Queries or manuscript submissions not requested by agent from author at a convention or in close contact with agent
IMPORTANT: Understand that each agent/agency has their own set of rules and guidelines that they expect writers to follow. Read those rules and understand them.
Lastly, it’s a good idea to be aware of scams. There are lots of scammers out there these days. Just keep in mind that literary agents don’t charge “reading fees”, and they don’t make “promises”. Agents should not be asking for any moneyup front or goading you in anyway. The legitimate agents and agencies ONLY make money when you do, and that’s why it’s so hard to land one. They must be able to sell and market your book.
“Write the story that’s in your heart and not the one you think will make you the most money.” – Brenda Jackson
Get An Agent’s attention
Write A Strong Query Letter
A query letter is essentially a cover letter for your manuscript. It tells the agent who you are and what your work is about. The agent, based on the query, will decide whether or not to go forward with you. Inserted above is a sample query letter that contains a formal salutation and a paragraph including the genre, word count, and comparable titles. The body of the letter is the longest part, and it lays out the premise and story idea of the manuscript. Use the second to last paragraph to tell the agent a bit more about you and then deliver a fond farewell. Don’t forget to leave your name and contact information. A strong query letter is the first step to getting the agents attention.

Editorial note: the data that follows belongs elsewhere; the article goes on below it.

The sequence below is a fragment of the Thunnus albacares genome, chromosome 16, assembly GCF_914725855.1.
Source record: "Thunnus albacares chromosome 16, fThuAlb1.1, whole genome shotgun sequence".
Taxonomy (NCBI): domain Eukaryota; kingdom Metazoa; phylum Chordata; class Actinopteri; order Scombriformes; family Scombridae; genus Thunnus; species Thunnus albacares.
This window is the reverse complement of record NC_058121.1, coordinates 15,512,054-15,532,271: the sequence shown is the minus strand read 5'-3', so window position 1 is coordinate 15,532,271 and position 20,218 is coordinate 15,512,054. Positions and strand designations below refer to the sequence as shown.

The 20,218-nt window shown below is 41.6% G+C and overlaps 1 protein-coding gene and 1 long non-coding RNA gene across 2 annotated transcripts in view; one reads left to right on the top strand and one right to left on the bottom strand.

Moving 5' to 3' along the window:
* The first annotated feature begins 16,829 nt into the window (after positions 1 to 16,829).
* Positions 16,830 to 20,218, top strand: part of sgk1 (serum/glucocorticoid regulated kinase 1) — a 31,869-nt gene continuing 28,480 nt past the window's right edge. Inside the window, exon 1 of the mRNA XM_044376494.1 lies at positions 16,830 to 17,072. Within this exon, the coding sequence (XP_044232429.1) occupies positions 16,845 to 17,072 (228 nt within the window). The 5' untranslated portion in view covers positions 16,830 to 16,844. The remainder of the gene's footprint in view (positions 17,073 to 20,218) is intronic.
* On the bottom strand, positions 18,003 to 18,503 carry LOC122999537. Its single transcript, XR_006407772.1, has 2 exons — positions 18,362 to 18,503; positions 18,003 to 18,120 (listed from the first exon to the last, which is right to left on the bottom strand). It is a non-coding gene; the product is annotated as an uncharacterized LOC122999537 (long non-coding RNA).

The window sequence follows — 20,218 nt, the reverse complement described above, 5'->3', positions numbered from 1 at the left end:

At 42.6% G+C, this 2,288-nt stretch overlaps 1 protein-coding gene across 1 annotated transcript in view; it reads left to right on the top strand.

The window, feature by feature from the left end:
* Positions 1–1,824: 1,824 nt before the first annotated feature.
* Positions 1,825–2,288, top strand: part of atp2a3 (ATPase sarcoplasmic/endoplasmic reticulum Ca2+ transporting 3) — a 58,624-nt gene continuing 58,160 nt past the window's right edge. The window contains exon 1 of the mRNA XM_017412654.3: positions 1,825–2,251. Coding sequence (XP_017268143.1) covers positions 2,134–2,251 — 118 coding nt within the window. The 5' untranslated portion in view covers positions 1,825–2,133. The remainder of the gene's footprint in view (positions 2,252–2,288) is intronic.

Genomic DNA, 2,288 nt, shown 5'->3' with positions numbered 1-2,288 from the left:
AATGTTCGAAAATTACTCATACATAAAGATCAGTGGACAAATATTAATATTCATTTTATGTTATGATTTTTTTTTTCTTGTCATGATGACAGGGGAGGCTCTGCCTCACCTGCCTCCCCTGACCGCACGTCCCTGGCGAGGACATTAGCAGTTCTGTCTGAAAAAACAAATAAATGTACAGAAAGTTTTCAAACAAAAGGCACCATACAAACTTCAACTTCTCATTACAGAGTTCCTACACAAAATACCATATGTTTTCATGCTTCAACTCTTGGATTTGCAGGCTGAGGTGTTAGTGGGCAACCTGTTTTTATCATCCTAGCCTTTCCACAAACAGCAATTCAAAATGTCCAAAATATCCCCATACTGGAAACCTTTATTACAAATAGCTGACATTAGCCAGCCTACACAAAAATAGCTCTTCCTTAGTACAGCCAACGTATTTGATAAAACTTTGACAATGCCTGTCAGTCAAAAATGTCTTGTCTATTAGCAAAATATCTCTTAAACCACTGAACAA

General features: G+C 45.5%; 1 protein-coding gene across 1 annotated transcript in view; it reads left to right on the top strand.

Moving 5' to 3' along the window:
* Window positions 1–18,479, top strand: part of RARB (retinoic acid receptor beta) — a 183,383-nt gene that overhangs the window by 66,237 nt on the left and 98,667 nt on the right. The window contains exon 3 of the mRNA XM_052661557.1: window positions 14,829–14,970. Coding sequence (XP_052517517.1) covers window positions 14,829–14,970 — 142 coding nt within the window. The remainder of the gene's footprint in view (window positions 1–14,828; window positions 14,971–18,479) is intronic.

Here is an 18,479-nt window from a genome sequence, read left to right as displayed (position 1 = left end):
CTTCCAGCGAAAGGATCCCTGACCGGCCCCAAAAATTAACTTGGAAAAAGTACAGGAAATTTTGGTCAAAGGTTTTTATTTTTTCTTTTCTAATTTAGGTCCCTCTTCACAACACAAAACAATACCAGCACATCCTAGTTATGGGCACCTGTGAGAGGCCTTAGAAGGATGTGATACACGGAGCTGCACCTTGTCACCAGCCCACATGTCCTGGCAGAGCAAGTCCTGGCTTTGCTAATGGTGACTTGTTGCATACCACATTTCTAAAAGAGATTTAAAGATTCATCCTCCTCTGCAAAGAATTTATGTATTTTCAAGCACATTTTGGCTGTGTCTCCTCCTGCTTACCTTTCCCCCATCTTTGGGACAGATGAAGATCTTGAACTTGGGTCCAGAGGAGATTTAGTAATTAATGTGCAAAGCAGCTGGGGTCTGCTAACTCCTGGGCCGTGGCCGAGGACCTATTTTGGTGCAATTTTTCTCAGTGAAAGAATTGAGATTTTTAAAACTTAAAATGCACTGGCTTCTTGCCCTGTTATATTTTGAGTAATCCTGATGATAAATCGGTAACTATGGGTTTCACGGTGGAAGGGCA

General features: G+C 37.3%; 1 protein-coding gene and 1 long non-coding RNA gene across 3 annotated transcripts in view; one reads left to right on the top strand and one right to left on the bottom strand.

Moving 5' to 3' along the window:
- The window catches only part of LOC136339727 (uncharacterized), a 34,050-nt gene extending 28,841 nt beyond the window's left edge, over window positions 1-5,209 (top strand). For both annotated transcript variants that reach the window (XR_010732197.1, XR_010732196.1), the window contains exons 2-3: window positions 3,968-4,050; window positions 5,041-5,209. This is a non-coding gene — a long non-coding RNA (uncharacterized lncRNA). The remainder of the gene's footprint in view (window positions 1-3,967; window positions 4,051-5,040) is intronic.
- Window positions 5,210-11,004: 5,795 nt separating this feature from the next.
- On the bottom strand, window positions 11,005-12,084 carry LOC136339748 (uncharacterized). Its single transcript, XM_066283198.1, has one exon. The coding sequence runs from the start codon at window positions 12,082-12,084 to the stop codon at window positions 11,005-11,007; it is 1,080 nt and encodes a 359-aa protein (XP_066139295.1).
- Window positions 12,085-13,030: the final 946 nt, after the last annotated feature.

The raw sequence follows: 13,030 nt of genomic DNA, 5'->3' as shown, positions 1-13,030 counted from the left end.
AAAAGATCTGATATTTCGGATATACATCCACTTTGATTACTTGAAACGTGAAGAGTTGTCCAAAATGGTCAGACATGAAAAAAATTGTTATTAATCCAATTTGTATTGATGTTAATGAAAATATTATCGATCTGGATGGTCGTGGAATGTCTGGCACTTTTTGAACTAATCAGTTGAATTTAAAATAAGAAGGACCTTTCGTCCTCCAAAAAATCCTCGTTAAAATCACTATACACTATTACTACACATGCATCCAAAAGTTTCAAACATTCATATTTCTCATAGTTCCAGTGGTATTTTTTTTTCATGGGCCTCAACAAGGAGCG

Typically, the query letter will run from 200-300 words. Do not write more than that as agents sometimes read hundreds of queries a week. Keep them short.
Write A Strong Manuscript
Sometimes agents will take a sample along with your query letter (it depends on the agent). And a lot of agents only take the query letter—at first. After the agent has seen your strong query and wants to read part of your work, they’ll ask for a sample of the actual pages, usually the first few pages or chapters (or a full manuscript). When you submit those pages, make sure they are FREE of errors, read really well, and are presentable. Remember, these agents read thousands of samples a year. Be impressive in your writing and make sure the manuscript is polished and organized before you even pursue an agent. They will ask for samples if your letter is strong, sometimes.